Tactile senses and foraging in birds, with emphasis on kiwi : a thesis presented in partial fulfilment of the requirements for the degree of Doctor of Philosophy in Ecology at Massey University, Manawatu, New Zealand
Probe-foraging birds must often rely on senses other than vision for prey-detection. One such sense is ‘remote touch’: the detection of vibration and pressure cues from prey within the substrate. Remote touch is mediated by the ‘scolopacid-type bill-tip organ’, which consists of a honeycomb of sensory pits in the bill-tip, containing clusters of mechanoreceptors. This organ was originally described in the neognathous shorebird family Scolopacidae, but was recently also discovered in paleognathous kiwi (Apterygidae): an example of convergent/parallel evolution. My aim was to discover how widespread this organ is among birds, compare its anatomy and function in foraging between kiwi and other probe-foraging birds and elucidate in detail the foraging behaviours and senses used by free-living kiwi. Within the thesis I compare the bill-tip organs of kiwi and shorebirds using material from the brown kiwi (Apterygidae: Apteryx mantelli) and bar-tailed godwit (Scolopacidae: Limosa lapponica). I provide the first description of the organ in a third family of birds, the ibises (Threskiornithidae), and give evidence that it may exist in simplified form in a fourth family, Rallidae. The Scolopacidae, Apterygidae, Threskiornithidae and Rallidae are widely separated on the avian phylogenetic tree. This suggests that the evolution of the scolopacid-type bill-tip organ and associated sense is favoured by a probe-foraging lifestyle. Foraging trials confirm the bill-tip organs of brown kiwi and Madagascar crested ibises (Lophotibis cristata urschi) are functional for remote touch. The ibises rely solely on remote touch to find buried prey, whereas brown kiwi use the sense in conjunction with olfaction. Free-living brown kiwi display no obviously visually-guided behaviours, instead using hearing (head-lifting in response to noises audible to the observer), olfaction (odour sensing behaviour, ‘sniffing,’ in the direction of these sounds) and touch. Kiwi tap ahead with their bill-tip when walking and move their facial bristles forward when foraging, forming a ‘net’ on the ground. The bristle follicles in kiwi (and some other insectivorous bird species) are innervated with Herbst corpuscles, suggesting tactile function. Female kiwi probe on average 30% deeper than males and juveniles, but there are no other differences in foraging behaviour between the sexes.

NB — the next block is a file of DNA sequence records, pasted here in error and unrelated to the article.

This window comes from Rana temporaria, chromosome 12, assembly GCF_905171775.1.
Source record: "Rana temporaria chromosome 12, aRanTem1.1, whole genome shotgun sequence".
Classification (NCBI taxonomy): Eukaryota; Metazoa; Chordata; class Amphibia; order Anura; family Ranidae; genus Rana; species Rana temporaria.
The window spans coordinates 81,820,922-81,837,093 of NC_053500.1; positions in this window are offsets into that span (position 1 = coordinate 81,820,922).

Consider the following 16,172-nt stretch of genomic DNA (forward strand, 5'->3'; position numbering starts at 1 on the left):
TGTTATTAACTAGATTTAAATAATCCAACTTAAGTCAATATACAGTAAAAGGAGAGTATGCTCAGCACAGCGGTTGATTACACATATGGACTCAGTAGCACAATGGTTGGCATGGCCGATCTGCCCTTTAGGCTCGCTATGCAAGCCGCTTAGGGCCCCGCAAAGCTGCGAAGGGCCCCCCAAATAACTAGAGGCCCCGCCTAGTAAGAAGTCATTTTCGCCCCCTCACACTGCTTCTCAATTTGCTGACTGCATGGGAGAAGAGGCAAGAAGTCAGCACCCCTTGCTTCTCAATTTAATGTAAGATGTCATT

Thesis content (chapters 2-6 and appendix 2) published as:
Cunningham, S.J., Castro, I., & Potter, M.A. (2009). The relative importance of olfaction and
remote touch in prey detection by North Island brown kiwis. Animal Behaviour, 78, 899-905.
Cunningham, S.J., Alley, M.R., Castro, I., Potter, M.A., Cunningham, M.J., & Pyne, M.J.
(2010). Bill morphology of ibises suggests a remote-tactile sensory system for prey detection.
The Auk, 127(2), 308-316. http://dx.doi.org/10.1525/auk.2009.09117
Cunningham, S.J., Castro, I., Jensen, T., & Potter, M.A. (2010). Remote touch prey-detection by
Madagascar crested ibises Lophotibis cristata urschi, 41(3), 350-353. http://dx.doi.org/10.1111/j.1600-048X.2010.05138.x
Cunningham, S.J., & Castro, I. (2011). The secret life of wild brown kiwi: Direct foraging observations and other nocturnal behaviours.
New Zealand Journal of Ecology, 35(3), 209-219.
Cunningham, S.J., Alley, M.R., & Castro, I. (2011). Facial bristle feather histology and morphology in New Zealand birds: Implications
for function. Journal of Morphology, 272(1), 118-128. http://dx.doi.org/10.1002/jmor.10908
Castro, I., Cunningham, S.J., Gsell, A.C., Jaffe, K., Cabrera, A., & Liendo, C. (2010). Olfaction in birds: A closer look at the kiwi (Apterygidae).
Journal of Avian Biology, 41(3), 213-218. http://dx.doi.org/10.1111/j.1600-048X.2010.05010.x